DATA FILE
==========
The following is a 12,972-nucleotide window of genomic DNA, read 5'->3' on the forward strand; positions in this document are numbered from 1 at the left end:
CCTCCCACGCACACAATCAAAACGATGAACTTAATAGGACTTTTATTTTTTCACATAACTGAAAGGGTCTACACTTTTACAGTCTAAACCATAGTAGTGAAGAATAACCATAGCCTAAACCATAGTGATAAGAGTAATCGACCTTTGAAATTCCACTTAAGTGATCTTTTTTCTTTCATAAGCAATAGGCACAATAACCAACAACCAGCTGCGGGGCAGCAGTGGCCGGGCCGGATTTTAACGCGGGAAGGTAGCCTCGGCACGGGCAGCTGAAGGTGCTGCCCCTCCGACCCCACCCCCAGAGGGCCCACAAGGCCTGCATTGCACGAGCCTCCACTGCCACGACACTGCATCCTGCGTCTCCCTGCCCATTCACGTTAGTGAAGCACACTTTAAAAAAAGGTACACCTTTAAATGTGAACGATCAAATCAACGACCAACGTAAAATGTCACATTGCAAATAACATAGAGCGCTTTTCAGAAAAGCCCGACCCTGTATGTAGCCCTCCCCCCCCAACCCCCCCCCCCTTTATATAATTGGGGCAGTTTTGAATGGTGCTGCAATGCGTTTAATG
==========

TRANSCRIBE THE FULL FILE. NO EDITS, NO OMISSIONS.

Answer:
The following is a 12,972-nucleotide window of genomic DNA, read 5'->3' on the forward strand; positions in this document are numbered from 1 at the left end:
CCTCCCACGCACACAATCAAAACGATGAACTTAATAGGACTTTTATTTTTTCACATAACTGAAAGGGTCTACACTTTTACAGTCTAAACCATAGTAGTGAAGAATAACCATAGCCTAAACCATAGTGATAAGAGTAATCGACCTTTGAAATTCCACTTAAGTGATCTTTTTTCTTTCATAAGCAATAGGCACAATAACCAACAACCAGCTGCGGGGCAGCAGTGGCCGGGCCGGATTTTAACGCGGGAAGGTAGCCTCGGCACGGGCAGCTGAAGGTGCTGCCCCTCCGACCCCACCCCCAGAGGGCCCACAAGGCCTGCATTGCACGAGCCTCCACTGCCACGACACTGCATCCTGCGTCTCCCTGCCCATTCACGTTAGTGAAGCACACTTTAAAAAAAGGTACACCTTTAAATGTGAACGATCAAATCAACGACCAACGTAAAATGTCACATTGCAAATAACATAGAGCGCTTTTCAGAAAAGCCCGACCCTGTATGTAGCCCTCCCCCCCCAACCCCCCCCCCCTTTATATAATTGGGGCAGTTTTGAATGGTGCTGCAATGCGTTTAATG